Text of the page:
In recent years Polemarch figures have stepped up to fill the gaps in the market by supplying figures to cover the more specialised options for the Successor period including heavy cavalry with chamfrons and half barding, which we have chosen to use to model Persian cavalry in Macedonian service. Finally, Aventine Miniatures have an extensive range covering many options.
For the game we have assumed that Alexander’s forces would have been supplemented by Indian allies and auxiliaries and for these there is an extensive range offered by Curteys Miniatures. At the time of writing; Watchful Studios – a new contender – has promised a dedicated range of Mauryan Empire. By far the best resource for all things related to Macedonian is the website ancientbattles. com which contains detailed reviews and plenty of useful information.
For the Chinese forces there are several ranges employed. The main port of call are Curteys Miniatures Warring States and Early Chinese ranges. These include light and heavy chariots, cavalry and infantry as well as tribal warriors and skirmishers. For variety these are supplemented with tribal skirmishers from the Curteys Song Dynasty, Yi skirmishers (based on the Angus McBride illustration in the Osprey Chinese Armies book) from Amazon Miniatures, and nomad cavalry from Essex Miniatures.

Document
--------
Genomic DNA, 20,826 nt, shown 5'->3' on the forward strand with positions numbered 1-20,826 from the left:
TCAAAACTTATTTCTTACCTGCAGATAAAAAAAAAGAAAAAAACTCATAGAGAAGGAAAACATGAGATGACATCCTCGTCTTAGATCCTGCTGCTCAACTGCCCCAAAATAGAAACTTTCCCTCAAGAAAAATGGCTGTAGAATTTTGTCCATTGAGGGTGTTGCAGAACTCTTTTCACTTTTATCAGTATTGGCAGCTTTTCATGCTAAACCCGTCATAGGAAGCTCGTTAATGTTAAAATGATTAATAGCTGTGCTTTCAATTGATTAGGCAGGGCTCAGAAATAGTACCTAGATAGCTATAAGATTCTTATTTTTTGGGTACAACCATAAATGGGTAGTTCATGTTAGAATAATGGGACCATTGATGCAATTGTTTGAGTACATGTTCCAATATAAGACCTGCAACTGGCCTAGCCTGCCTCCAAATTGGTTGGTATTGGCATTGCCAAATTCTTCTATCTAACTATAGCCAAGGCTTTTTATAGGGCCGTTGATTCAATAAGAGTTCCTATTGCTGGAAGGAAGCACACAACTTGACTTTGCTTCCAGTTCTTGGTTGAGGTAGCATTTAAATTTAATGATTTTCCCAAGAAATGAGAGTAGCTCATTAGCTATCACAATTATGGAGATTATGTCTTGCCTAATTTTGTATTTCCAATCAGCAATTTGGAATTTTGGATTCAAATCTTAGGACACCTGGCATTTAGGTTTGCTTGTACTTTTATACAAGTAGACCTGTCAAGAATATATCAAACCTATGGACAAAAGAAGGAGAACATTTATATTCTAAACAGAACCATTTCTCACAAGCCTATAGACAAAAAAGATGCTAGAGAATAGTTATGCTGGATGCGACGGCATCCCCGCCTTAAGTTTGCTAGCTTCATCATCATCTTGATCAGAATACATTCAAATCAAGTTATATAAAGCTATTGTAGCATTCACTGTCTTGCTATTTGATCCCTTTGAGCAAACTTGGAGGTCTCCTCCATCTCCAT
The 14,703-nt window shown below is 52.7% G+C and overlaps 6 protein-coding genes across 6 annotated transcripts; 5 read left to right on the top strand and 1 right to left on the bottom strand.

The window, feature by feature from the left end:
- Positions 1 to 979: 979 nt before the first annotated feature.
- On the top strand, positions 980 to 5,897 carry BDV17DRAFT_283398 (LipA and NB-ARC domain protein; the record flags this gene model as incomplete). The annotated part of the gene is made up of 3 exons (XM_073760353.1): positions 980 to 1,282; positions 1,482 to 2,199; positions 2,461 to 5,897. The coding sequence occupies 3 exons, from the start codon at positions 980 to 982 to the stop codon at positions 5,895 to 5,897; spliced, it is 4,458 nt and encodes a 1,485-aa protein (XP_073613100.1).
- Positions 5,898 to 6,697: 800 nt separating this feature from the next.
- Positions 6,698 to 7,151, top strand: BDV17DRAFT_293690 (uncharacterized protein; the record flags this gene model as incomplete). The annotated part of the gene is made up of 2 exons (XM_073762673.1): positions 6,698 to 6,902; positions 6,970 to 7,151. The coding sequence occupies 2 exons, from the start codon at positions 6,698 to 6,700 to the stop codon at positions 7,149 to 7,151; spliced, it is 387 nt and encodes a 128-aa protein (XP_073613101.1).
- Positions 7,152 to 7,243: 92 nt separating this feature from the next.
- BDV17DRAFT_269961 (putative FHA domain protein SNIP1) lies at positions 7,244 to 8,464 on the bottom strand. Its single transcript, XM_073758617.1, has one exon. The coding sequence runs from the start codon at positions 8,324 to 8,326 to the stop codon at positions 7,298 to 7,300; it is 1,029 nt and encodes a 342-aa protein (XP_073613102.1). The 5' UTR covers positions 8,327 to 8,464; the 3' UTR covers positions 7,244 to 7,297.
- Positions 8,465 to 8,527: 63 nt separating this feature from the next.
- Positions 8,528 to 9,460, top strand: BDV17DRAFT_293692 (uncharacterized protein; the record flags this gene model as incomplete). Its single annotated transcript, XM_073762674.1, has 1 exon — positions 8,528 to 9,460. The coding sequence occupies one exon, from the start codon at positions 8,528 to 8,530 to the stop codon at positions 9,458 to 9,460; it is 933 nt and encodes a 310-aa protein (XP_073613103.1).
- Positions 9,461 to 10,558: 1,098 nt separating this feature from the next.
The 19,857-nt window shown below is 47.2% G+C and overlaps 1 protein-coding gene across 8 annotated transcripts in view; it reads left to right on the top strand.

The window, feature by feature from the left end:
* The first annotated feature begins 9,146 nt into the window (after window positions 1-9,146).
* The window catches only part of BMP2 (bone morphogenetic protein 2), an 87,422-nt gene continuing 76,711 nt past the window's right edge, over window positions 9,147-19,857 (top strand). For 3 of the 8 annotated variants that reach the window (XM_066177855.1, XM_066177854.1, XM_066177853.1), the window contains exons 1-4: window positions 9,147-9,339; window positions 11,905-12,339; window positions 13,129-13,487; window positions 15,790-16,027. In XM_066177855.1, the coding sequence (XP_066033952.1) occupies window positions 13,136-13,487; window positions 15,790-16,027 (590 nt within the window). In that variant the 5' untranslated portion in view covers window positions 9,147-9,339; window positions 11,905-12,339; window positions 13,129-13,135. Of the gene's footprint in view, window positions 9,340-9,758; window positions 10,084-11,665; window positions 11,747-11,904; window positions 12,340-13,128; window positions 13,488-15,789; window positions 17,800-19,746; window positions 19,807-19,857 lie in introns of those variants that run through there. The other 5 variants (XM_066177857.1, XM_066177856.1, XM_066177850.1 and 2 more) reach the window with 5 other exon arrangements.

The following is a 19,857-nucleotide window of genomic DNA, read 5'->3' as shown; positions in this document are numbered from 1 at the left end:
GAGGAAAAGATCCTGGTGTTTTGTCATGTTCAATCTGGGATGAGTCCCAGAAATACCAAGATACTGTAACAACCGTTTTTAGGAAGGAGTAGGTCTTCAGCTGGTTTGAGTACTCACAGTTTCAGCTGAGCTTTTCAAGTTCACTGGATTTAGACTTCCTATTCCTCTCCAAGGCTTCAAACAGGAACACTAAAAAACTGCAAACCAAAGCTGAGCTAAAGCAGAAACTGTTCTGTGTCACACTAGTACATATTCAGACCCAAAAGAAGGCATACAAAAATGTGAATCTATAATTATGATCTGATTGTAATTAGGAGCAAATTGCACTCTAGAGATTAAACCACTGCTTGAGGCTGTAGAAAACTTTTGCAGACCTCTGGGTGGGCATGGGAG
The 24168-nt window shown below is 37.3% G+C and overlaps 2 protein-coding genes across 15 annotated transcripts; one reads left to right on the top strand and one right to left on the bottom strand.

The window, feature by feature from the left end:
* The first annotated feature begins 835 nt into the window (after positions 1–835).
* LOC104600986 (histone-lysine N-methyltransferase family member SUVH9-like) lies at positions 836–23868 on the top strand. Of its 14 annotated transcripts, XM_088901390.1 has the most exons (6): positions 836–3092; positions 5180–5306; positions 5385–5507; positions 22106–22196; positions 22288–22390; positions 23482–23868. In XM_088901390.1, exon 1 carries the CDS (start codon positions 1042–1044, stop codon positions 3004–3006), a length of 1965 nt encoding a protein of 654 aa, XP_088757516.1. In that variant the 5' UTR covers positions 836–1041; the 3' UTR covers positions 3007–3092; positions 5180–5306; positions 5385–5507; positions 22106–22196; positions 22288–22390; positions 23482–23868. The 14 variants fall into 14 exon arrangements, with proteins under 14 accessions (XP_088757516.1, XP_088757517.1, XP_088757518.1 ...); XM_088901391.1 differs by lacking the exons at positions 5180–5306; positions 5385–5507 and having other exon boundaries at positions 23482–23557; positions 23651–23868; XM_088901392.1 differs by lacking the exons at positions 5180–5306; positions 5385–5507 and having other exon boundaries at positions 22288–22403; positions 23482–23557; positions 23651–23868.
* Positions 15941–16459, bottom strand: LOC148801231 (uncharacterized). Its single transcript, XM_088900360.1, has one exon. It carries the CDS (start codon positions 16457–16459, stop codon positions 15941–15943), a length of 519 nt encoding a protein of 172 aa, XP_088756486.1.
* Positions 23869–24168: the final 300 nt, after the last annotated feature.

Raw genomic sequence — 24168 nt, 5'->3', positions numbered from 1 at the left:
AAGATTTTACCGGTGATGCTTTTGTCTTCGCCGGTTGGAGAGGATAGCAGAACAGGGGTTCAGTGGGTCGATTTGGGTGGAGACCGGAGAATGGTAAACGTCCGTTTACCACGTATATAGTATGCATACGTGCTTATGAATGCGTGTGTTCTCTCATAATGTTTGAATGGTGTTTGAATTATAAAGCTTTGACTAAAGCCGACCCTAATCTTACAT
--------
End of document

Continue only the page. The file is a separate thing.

Colourful flags are a trademark of Chinese armies and Little Big Man (LBM Studios) do a range that features specific states such as Chu as well some less specific one. These are excellent and are based on actual designs from the period. Handmade flags can be made from paper or by using self adhesive printer labels. Searches of Chinese history or art websites can yield likely designs.
For our game we used a range of Chinese buildings from Monolith Designs, Village Green (now defunct) and an artisan Qiang watchtower constructed by Oshiro. More recent Far Eastern ranges are available – Curteys and Sarissa Precision, for example, make some.
Alexander: conquest fulfilled will be presented at Salute 2019 at Excel on Saturday 6th April. Come and see the game in action at GF17. For more details on the WAB revival and the game check out the Warhammer Ancient Battles Facebook page.
This article originally appeared in issue 432 of Miniature Wargames. You can pick up your issue of the magazine here or subscribe to make sure you never miss another issue.